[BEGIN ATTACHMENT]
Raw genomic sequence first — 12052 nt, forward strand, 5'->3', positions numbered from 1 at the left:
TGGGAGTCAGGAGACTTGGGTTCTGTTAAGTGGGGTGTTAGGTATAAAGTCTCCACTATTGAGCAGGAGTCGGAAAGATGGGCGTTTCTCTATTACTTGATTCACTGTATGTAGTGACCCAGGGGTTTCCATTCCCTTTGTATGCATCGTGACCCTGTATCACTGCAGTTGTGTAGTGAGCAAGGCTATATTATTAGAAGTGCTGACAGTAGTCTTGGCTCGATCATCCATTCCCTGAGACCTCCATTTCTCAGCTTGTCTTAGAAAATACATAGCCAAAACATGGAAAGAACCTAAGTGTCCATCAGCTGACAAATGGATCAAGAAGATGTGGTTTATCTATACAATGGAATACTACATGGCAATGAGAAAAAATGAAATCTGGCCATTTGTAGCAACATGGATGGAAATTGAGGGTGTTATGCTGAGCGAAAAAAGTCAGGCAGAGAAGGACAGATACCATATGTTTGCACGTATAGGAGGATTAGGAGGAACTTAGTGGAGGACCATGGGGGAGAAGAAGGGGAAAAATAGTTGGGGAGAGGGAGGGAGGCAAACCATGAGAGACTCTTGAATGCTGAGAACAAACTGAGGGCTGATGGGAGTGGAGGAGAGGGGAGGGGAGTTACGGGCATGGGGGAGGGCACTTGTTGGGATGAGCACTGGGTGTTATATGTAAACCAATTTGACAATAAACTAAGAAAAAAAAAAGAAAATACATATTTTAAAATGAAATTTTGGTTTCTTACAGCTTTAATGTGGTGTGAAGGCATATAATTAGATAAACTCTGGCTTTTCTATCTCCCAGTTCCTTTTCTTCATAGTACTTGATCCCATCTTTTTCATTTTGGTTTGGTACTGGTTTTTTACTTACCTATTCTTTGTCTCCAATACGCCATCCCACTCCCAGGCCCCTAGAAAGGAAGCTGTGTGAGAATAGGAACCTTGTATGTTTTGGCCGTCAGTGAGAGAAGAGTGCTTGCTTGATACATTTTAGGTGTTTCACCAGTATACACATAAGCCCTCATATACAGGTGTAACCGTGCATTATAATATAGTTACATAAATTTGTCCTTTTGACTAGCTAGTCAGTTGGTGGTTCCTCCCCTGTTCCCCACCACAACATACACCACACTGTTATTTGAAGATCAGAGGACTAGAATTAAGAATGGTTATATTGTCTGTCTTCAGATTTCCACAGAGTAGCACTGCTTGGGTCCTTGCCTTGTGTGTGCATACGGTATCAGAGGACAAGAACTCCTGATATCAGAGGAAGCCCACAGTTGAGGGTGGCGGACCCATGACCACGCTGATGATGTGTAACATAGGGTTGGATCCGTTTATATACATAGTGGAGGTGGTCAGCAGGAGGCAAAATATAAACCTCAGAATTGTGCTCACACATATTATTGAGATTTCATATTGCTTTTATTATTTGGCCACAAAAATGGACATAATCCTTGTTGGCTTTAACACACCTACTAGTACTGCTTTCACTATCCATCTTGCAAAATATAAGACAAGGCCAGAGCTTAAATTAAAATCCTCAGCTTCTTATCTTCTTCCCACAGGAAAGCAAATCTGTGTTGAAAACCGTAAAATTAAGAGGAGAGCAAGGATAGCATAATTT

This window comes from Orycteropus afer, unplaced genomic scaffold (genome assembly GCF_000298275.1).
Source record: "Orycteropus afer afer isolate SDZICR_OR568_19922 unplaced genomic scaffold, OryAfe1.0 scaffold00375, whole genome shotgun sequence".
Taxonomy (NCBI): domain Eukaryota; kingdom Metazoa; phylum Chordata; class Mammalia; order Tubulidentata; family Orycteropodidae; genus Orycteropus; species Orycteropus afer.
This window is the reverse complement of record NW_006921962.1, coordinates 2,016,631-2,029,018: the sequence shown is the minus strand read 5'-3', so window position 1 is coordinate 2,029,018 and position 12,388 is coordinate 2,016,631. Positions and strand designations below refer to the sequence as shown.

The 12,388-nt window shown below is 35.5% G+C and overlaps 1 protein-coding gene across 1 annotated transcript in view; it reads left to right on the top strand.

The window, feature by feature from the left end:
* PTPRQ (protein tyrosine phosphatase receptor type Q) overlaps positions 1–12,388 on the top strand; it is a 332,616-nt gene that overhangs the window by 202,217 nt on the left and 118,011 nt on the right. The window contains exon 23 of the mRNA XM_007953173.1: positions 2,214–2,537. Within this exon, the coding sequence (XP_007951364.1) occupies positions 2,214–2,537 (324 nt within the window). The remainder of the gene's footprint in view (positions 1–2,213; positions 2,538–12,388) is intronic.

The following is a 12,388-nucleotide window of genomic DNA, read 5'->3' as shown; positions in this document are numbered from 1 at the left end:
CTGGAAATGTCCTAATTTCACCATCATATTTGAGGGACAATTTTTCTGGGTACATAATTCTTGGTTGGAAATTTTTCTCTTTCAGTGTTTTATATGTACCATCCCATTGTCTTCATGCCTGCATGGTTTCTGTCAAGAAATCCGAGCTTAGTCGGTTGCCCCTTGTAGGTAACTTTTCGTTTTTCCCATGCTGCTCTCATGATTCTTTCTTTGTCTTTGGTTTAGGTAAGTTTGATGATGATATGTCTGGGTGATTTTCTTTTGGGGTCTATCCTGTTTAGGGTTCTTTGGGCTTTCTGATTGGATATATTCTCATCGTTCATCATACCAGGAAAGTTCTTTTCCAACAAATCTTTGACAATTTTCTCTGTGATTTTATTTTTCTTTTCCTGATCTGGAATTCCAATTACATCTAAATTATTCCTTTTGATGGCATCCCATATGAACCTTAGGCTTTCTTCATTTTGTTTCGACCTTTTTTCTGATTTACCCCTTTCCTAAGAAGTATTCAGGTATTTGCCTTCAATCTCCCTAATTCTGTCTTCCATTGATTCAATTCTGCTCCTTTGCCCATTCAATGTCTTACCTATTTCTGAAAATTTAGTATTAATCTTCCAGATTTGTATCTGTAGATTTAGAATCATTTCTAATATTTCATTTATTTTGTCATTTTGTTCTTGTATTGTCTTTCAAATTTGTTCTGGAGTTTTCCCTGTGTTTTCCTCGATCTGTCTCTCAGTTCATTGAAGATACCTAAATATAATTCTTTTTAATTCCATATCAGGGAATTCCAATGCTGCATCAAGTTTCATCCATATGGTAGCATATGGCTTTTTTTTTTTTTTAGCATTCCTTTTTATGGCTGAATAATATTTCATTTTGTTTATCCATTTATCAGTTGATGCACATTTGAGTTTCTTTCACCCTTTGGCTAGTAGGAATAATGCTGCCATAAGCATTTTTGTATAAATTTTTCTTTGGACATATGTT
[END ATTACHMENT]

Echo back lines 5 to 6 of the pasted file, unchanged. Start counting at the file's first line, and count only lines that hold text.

Taxonomy (NCBI): domain Eukaryota; kingdom Metazoa; phylum Chordata; class Mammalia; order Tubulidentata; family Orycteropodidae; genus Orycteropus; species Orycteropus afer.
This window is the reverse complement of record NW_006921962.1, coordinates 2,016,631-2,029,018: the sequence shown is the minus strand read 5'-3', so window position 1 is coordinate 2,029,018 and position 12,388 is coordinate 2,016,631. Positions and strand designations below refer to the sequence as shown.